“The stories we are told as children do, undoubtedly, mark us for life. They are often stories of dark and terrible things, and we are usually told them just before the lights are turned out and we are left alone; but we love them. We love them when we first hear them, and even when we are grown, and think we have forgotten them entirely, they never lose their power over us.” (4)
"Still look on the bright side, not knowing anything doesn't that mean anything can happen" (343)
Skin Lane is one of the most stunningly haunting books I've ever read. Choose your time well to begin this book. The first time I read it I began it just before friends dropped by for dinner so there were several hours before I could return to Mr. F and his haunting dreams and the fur trade. But after everyone had left, and it was quiet, I sat down and didn't stir until I'd finished the last page, the last sentence, the last word. I closed the book, and sat there thinking, thinking, thinking for a moment. Then I opened it up and began reading it again.
Of course, I've tried many times to put on paper why I love this book so much, but any review I have attempted since the first time I read it last year was so spoiler-y that it would have ruined the book for anyone who might decide to give it a try. It's not a book you want spoiled for you. Believe me. To really appreciate Skin Lane it's better to read it knowing just the bare bones of the story and allow Mr. Bartlett to lead you one step at a time into Mr. F's world of the late 1960s, the fur trade, his life.
Skin Lane is a book that defies categorization, having elements of a fairy tale mingled with gritty realism. There are these ... startling contrasts setting the tone for most of the novel and utilized powerfully throughout Skin Lane. There's Mr. F's physical description of being a rather large man with broad shoulders and a 'sturdy' build but with hands always framed by a pair of clean cuffs, rather large but not 'rough' or 'masculine'. In fact his hands are almost feminine: white, well manicured and with long, tapering fingers and perfumed. There's a sexual tension stretched so tautly that your skin tingles yet Mr. F is a virgin; there's the barbarism of the fur trade intermingled with the strange beauty and sensuousness of the finished products; there's the steadily building tension of impending horror that transforms into something else entirely; there's the monotony of Mr. F's routines juxtaposed with some of the most expertly written dramatic passages I've ever read. And there's the question of who is Beauty and who is Beast rocketing around this retelling of that popular fairy tale. Phew! Sounds a bit intense, doesn't it? Parts of Skin Lane broke my heart, parts made me want to jump into the book and put a comforting arm around Mr. F, but that would have probably made him feel more discomfited rather than less.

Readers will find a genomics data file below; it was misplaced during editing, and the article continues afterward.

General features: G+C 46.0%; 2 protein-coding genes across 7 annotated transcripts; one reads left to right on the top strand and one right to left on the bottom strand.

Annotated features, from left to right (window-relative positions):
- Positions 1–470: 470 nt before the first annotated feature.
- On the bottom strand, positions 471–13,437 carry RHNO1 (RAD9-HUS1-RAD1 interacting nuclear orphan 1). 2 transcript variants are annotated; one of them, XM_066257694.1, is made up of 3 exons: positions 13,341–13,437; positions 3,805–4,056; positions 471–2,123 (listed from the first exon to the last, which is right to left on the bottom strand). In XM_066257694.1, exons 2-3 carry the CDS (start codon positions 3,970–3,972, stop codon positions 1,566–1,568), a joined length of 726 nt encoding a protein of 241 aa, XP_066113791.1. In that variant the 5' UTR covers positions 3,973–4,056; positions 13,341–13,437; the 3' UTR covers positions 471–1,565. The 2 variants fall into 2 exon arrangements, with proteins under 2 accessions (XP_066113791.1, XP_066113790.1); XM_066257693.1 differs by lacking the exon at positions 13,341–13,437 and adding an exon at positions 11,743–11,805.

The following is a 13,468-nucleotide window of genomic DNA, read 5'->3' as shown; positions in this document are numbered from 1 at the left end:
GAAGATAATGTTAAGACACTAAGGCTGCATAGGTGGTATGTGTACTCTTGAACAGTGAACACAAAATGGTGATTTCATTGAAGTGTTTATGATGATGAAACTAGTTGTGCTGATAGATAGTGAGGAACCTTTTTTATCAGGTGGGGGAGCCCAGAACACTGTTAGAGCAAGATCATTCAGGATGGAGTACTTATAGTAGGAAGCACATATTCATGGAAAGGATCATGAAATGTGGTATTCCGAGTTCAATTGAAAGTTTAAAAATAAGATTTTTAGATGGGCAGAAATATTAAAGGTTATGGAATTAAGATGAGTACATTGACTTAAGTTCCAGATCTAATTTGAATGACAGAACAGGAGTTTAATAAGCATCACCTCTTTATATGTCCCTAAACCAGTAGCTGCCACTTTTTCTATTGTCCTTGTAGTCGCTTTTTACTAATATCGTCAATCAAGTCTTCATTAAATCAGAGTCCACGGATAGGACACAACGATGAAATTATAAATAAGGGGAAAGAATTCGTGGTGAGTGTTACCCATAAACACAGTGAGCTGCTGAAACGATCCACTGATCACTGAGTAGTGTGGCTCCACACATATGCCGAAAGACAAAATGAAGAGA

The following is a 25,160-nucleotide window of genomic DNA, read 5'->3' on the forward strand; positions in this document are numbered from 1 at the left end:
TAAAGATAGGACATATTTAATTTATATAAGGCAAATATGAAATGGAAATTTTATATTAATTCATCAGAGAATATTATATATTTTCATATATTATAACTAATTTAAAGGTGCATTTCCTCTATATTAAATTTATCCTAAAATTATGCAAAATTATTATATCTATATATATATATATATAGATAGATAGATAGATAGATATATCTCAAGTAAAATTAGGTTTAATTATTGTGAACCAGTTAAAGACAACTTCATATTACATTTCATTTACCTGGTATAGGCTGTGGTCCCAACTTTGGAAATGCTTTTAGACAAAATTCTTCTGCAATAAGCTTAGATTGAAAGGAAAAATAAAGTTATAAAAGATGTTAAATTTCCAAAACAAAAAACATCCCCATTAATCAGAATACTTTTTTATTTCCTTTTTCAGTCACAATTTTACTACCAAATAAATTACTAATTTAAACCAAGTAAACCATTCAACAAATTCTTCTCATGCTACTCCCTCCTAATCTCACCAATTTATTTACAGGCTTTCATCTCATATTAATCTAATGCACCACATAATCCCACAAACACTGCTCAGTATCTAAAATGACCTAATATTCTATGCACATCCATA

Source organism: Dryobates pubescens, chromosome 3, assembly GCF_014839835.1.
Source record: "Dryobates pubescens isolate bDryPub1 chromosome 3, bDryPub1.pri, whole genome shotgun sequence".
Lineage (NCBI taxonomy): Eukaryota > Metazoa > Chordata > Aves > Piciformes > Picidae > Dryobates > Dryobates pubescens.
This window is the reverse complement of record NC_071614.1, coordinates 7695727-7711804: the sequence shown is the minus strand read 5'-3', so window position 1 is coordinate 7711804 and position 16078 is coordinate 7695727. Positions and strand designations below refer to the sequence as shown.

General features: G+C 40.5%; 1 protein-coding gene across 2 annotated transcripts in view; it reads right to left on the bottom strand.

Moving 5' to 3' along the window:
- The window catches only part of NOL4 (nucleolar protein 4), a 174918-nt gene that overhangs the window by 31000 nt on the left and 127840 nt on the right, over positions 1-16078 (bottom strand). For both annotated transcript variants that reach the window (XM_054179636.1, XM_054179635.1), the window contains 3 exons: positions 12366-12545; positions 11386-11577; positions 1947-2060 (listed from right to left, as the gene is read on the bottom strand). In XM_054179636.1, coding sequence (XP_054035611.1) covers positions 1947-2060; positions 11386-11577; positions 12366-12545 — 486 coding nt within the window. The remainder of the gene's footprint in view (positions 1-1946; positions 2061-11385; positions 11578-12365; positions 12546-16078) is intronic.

Mr. F's story is told in a bare bones manner that brings all the contrasting elements into sharp relief and in doing so made Mr. F's story more personal, more powerfully moving than it would have been had Mr. Bartlett wrote in a more elaborate, complex style. This is my first book by Mr. Bartlett, but not my last. I've read Skin Lane several times, and Mr. Freeman's story (as he becomes known by the end of the book) is still as emotionally wrenching and heartbreaking as the first time I read it. After each time I've read it, I find myself searching for images of Skin Lane, St. James Garlickhythe, and The Hill, looking for some ghostly remnant of a man in his white cutter's coat standing atop eight stone steps in front of a black painted door. Mr. Bartlett said in an interview with The Independent that if he had to choose between shelving his books in the fiction section or the gay section of a local bookstore, he'd rather have his books in both. I agree. I do believe with all my heart that Skin Lane needs to be read, experienced, discussed. It belongs on everybody's book shelf.